The factory has a weld shop where employees manufacture “crawlers,” which resemble the tracks of a bulldozer or tank. Giant cranes lift the crawlers and move them to specified locations in the shop. Just two months after Caterpillar acquired the factory, a crane operator who was a member of the bargaining unit represented by the local union was killed when a 36–ton crawler crushed him after shifting unexpectedly while being rotated by the crane. He had been lying on the ground underneath the crawler in order to be able to unhook one of the chains attaching it to the crane. (The company's brief analogizes an investigation of the cause of the accident to an investigation of a “leaky faucet.” That was in the poorest possible taste—an insult to the memory of the dead man.)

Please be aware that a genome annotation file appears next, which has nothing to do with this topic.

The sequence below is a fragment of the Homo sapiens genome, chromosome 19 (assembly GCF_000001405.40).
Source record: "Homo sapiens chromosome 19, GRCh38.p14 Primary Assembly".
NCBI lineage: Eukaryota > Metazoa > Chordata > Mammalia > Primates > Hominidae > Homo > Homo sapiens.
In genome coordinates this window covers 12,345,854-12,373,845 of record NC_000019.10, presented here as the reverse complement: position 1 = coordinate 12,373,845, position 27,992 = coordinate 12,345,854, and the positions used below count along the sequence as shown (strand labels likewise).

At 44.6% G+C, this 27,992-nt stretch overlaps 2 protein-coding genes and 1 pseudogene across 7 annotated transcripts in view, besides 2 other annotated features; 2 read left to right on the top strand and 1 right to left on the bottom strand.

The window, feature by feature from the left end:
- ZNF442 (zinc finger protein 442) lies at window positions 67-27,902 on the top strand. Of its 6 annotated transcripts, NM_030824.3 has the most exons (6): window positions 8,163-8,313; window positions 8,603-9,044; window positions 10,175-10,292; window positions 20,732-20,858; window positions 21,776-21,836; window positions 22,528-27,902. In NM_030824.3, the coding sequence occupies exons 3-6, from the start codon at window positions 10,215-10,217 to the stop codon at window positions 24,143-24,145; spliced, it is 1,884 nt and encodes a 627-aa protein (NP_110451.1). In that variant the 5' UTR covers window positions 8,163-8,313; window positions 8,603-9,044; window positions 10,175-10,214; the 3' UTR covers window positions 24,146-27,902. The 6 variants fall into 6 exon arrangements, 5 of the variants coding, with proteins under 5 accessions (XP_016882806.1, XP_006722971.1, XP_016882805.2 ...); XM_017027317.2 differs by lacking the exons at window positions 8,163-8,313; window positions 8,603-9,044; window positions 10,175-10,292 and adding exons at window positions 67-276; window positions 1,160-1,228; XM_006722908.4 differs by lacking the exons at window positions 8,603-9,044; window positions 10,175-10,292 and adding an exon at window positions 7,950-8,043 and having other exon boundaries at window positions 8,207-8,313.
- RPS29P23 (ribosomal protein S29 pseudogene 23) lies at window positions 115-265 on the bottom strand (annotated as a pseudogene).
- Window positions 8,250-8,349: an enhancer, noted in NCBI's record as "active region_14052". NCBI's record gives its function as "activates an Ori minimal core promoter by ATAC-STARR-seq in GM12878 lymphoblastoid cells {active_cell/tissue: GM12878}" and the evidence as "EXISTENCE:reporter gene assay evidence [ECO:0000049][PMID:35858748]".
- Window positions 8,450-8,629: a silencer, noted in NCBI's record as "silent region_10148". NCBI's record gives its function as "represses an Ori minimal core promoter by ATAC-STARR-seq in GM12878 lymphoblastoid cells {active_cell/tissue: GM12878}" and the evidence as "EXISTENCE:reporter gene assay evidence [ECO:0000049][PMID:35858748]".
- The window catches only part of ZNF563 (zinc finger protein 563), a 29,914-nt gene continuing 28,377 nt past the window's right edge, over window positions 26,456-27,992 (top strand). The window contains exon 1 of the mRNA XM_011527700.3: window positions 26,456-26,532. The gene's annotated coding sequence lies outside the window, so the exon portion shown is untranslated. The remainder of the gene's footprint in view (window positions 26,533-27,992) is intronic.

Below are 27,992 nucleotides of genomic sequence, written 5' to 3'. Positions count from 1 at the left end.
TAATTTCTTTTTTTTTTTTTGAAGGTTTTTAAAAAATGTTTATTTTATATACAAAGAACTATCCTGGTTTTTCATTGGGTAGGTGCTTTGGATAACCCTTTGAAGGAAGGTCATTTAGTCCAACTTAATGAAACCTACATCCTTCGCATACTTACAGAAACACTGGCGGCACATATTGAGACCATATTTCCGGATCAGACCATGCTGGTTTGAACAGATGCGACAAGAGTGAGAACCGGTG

The company promptly reported the death to the local police department and to the federal Occupational Safety and Health Administration. Police officers, and agents of OSHA, along with company executives and officials of the local union, converged within hours on the accident scene. The local union's officials who visited the scene were not, however, safety specialists. The statement in the company's brief that “multiple local union officials participated in a comprehensive post-accident investigation, including assisting with a videotaped reenactment,” is culpably misleading.

The local union's president called the national union's emergency response team at its headquarters in Pittsburgh and spoke to an experienced health and safety specialist there named Sharon Thompson, who has investigated a number of fatal accidents; at oral argument the company's lawyer told us the company doesn't question her credentials as an investigator of fatal accidents to workers represented by the steelworkers union.